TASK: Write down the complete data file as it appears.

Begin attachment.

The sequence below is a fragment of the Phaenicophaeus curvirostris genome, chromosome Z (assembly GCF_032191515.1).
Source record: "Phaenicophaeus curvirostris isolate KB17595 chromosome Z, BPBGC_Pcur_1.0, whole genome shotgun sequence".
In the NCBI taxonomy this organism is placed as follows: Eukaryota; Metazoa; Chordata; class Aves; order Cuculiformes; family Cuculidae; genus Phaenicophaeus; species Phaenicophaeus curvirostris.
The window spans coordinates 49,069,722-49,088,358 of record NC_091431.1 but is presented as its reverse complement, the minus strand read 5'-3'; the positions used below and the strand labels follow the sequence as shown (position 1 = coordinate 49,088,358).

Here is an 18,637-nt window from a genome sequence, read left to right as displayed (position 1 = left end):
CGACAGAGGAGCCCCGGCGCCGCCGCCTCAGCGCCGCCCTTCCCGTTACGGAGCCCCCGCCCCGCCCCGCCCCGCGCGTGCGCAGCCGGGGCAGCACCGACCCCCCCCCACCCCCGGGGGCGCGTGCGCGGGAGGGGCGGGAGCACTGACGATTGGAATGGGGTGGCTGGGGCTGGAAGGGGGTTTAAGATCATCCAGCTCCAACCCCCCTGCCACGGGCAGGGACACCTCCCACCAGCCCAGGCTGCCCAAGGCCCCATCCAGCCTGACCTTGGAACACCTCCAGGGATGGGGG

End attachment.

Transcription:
The sequence below is a fragment of the Phaenicophaeus curvirostris genome, chromosome Z (assembly GCF_032191515.1).
Source record: "Phaenicophaeus curvirostris isolate KB17595 chromosome Z, BPBGC_Pcur_1.0, whole genome shotgun sequence".
In the NCBI taxonomy this organism is placed as follows: Eukaryota; Metazoa; Chordata; class Aves; order Cuculiformes; family Cuculidae; genus Phaenicophaeus; species Phaenicophaeus curvirostris.
The window spans coordinates 49,069,722-49,088,358 of record NC_091431.1 but is presented as its reverse complement, the minus strand read 5'-3'; the positions used below and the strand labels follow the sequence as shown (position 1 = coordinate 49,088,358).

Here is an 18,637-nt window from a genome sequence, read left to right as displayed (position 1 = left end):
CGACAGAGGAGCCCCGGCGCCGCCGCCTCAGCGCCGCCCTTCCCGTTACGGAGCCCCCGCCCCGCCCCGCCCCGCGCGTGCGCAGCCGGGGCAGCACCGACCCCCCCCCACCCCCGGGGGCGCGTGCGCGGGAGGGGCGGGAGCACTGACGATTGGAATGGGGTGGCTGGGGCTGGAAGGGGGTTTAAGATCATCCAGCTCCAACCCCCCTGCCACGGGCAGGGACACCTCCCACCAGCCCAGGCTGCCCAAGGCCCCATCCAGCCTGACCTTGGAACACCTCCAGGGATGGGGG